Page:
BACKGROUND: The potential of adult siblings to offer long-term support to a brother or sister with autism is rarely realized. To understand this, our study explores the expectations of social care among adult siblings.
METHOD: Using qualitative interviews, we spoke to 21 adult siblings about their family relationships and engagement with service delivery, met with 12 of their siblings with autism and talked to 12 social care staff.
RESULTS: Siblings, although reflecting on the difficulties of growing up with someone who had autism, expressed a commitment towards their brother or sister. Most wanted involvement in their care. While some siblings described positive relationships with services, many felt marginalized. Practitioners largely confirmed their perceptions, while offering a justification for why they struggled to engage with adult siblings.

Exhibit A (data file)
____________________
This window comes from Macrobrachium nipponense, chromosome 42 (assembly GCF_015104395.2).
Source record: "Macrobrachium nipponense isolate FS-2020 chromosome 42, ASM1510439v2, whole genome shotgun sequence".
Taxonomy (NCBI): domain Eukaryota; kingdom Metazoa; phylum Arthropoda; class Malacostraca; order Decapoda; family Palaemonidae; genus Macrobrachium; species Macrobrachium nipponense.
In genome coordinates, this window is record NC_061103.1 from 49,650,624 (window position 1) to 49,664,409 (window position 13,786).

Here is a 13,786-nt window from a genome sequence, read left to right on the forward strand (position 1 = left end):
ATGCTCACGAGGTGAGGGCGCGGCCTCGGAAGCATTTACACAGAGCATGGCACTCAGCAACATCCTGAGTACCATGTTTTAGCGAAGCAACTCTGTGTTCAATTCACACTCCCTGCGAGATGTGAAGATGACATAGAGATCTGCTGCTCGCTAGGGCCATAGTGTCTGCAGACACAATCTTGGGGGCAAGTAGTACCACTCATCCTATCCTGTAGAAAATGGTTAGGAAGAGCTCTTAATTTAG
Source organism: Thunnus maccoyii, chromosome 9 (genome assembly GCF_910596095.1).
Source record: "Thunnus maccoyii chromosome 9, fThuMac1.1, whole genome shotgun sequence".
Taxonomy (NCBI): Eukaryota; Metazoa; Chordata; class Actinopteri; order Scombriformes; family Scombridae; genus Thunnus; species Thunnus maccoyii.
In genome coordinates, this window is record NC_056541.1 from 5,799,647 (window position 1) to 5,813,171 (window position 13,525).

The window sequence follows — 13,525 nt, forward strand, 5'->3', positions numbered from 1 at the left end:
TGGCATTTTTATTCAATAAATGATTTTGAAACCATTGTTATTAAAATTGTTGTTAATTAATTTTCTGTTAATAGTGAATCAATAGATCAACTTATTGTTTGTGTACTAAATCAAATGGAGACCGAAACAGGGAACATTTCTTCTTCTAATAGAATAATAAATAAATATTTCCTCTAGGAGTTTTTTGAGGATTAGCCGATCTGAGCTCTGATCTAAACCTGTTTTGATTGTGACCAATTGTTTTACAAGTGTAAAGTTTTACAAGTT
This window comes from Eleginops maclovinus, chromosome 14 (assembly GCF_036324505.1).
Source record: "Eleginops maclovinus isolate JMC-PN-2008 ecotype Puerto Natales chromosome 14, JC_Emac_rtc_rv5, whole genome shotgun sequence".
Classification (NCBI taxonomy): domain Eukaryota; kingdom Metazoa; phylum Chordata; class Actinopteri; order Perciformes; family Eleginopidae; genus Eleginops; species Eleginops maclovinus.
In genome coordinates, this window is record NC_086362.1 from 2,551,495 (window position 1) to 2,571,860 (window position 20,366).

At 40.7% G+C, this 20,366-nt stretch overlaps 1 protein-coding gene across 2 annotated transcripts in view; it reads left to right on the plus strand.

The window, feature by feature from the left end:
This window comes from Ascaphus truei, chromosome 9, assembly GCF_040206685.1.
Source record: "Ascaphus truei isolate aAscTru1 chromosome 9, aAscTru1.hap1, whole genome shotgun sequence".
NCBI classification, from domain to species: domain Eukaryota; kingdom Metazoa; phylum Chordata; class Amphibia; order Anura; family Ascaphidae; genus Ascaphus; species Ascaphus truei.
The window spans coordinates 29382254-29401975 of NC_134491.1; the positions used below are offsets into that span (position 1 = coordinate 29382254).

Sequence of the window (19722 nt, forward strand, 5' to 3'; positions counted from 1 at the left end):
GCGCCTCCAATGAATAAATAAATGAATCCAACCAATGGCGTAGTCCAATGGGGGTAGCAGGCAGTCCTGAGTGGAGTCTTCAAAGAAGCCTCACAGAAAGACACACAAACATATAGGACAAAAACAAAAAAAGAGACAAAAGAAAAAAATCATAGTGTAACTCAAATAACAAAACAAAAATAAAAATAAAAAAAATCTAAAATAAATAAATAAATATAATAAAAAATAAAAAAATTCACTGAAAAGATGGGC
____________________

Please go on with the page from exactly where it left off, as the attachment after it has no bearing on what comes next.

CONCLUSION: By understanding the way relationships between siblings change over time, adult siblings' contribution to the lives of their disabled brother or sister can be better supported.
|Number of pages||11|
|Journal||Journal of Applied Research in Intellectual Disabilities|
|Early online date||5 Mar 2015|
|Publication status||Published - 2015|
Bibliographical note© 2015 John Wiley & Sons Ltd.
- Family caring
- Learning disability
- Sibling relationships